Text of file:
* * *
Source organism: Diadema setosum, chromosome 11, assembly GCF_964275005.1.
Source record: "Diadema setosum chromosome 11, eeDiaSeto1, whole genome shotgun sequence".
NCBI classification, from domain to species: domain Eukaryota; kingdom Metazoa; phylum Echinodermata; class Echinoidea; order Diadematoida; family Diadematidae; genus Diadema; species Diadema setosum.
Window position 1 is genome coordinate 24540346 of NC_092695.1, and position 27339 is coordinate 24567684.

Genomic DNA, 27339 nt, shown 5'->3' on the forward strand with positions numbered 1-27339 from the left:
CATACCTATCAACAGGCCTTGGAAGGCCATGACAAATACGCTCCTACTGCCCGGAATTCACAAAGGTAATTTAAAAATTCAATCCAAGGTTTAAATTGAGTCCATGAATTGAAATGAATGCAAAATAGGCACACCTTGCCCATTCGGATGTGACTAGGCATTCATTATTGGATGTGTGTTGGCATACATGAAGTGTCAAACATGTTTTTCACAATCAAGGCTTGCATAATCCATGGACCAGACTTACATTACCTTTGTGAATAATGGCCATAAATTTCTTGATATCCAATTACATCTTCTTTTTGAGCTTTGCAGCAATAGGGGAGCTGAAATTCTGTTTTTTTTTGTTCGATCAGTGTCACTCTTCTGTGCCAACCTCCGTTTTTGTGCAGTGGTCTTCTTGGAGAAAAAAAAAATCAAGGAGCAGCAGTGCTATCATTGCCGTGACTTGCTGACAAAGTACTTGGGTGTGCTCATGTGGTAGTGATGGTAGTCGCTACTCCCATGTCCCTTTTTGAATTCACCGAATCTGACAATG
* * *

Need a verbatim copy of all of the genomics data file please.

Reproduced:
Source organism: Diadema setosum, chromosome 11, assembly GCF_964275005.1.
Source record: "Diadema setosum chromosome 11, eeDiaSeto1, whole genome shotgun sequence".
NCBI classification, from domain to species: domain Eukaryota; kingdom Metazoa; phylum Echinodermata; class Echinoidea; order Diadematoida; family Diadematidae; genus Diadema; species Diadema setosum.
Window position 1 is genome coordinate 24540346 of NC_092695.1, and position 27339 is coordinate 24567684.

Genomic DNA, 27339 nt, shown 5'->3' on the forward strand with positions numbered 1-27339 from the left:
CATACCTATCAACAGGCCTTGGAAGGCCATGACAAATACGCTCCTACTGCCCGGAATTCACAAAGGTAATTTAAAAATTCAATCCAAGGTTTAAATTGAGTCCATGAATTGAAATGAATGCAAAATAGGCACACCTTGCCCATTCGGATGTGACTAGGCATTCATTATTGGATGTGTGTTGGCATACATGAAGTGTCAAACATGTTTTTCACAATCAAGGCTTGCATAATCCATGGACCAGACTTACATTACCTTTGTGAATAATGGCCATAAATTTCTTGATATCCAATTACATCTTCTTTTTGAGCTTTGCAGCAATAGGGGAGCTGAAATTCTGTTTTTTTTTGTTCGATCAGTGTCACTCTTCTGTGCCAACCTCCGTTTTTGTGCAGTGGTCTTCTTGGAGAAAAAAAAAATCAAGGAGCAGCAGTGCTATCATTGCCGTGACTTGCTGACAAAGTACTTGGGTGTGCTCATGTGGTAGTGATGGTAGTCGCTACTCCCATGTCCCTTTTTGAATTCACCGAATCTGACAATG